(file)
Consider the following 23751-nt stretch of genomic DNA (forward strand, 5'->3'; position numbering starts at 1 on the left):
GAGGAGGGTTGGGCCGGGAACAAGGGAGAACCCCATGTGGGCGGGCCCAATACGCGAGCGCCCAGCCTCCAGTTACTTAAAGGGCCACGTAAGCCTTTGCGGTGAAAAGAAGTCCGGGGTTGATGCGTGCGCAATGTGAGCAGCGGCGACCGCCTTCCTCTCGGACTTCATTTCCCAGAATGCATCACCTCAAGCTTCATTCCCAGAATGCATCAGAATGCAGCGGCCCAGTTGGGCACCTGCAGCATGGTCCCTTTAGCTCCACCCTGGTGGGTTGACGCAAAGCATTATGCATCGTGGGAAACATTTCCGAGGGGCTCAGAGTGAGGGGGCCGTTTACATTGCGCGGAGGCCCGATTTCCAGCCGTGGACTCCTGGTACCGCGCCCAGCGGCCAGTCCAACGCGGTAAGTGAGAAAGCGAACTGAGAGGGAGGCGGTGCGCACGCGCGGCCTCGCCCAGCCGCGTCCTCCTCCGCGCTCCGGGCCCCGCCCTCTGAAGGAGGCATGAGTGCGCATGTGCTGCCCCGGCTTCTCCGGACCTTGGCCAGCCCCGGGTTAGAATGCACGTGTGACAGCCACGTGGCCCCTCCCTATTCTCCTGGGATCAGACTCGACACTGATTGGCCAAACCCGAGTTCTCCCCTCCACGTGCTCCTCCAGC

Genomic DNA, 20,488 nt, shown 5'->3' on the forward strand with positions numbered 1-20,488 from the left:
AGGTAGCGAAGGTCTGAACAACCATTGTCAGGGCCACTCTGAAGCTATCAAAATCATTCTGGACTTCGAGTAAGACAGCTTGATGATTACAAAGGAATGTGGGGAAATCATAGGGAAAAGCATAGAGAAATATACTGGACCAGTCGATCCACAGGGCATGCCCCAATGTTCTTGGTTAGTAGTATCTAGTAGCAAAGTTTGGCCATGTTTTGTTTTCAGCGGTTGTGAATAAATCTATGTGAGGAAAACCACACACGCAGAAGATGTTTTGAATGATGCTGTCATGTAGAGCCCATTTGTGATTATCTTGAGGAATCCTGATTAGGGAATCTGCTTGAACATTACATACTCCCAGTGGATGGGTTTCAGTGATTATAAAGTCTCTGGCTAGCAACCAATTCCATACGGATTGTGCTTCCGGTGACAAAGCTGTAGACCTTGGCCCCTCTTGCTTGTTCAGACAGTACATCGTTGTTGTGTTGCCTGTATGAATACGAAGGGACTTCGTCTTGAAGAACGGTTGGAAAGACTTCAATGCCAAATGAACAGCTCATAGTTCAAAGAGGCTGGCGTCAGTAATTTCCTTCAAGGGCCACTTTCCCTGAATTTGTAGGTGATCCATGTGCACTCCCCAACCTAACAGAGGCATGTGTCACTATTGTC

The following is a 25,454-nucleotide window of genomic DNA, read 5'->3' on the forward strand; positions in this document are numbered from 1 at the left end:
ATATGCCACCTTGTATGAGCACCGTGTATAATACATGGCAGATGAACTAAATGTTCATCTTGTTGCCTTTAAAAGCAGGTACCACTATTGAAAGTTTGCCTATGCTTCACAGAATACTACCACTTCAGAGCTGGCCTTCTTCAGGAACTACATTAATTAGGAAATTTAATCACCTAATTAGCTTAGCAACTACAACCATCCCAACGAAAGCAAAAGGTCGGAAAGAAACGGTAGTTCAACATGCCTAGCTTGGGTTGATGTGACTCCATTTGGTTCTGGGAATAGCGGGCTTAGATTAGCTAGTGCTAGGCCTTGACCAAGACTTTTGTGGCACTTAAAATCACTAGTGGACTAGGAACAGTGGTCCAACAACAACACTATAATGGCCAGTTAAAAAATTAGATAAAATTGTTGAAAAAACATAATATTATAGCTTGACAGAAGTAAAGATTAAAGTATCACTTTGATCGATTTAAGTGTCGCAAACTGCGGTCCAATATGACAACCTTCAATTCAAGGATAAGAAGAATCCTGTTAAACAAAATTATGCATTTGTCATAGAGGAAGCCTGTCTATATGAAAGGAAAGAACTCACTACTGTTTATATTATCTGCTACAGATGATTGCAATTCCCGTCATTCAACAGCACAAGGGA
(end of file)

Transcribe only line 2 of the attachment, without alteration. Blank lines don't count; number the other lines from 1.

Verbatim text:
GAGGAGGGTTGGGCCGGGAACAAGGGAGAACCCCATGTGGGCGGGCCCAATACGCGAGCGCCCAGCCTCCAGTTACTTAAAGGGCCACGTAAGCCTTTGCGGTGAAAAGAAGTCCGGGGTTGATGCGTGCGCAATGTGAGCAGCGGCGACCGCCTTCCTCTCGGACTTCATTTCCCAGAATGCATCACCTCAAGCTTCATTCCCAGAATGCATCAGAATGCAGCGGCCCAGTTGGGCACCTGCAGCATGGTCCCTTTAGCTCCACCCTGGTGGGTTGACGCAAAGCATTATGCATCGTGGGAAACATTTCCGAGGGGCTCAGAGTGAGGGGGCCGTTTACATTGCGCGGAGGCCCGATTTCCAGCCGTGGACTCCTGGTACCGCGCCCAGCGGCCAGTCCAACGCGGTAAGTGAGAAAGCGAACTGAGAGGGAGGCGGTGCGCACGCGCGGCCTCGCCCAGCCGCGTCCTCCTCCGCGCTCCGGGCCCCGCCCTCTGAAGGAGGCATGAGTGCGCATGTGCTGCCCCGGCTTCTCCGGACCTTGGCCAGCCCCGGGTTAGAATGCACGTGTGACAGCCACGTGGCCCCTCCCTATTCTCCTGGGATCAGACTCGACACTGATTGGCCAAACCCGAGTTCTCCCCTCCACGTGCTCCTCCAGC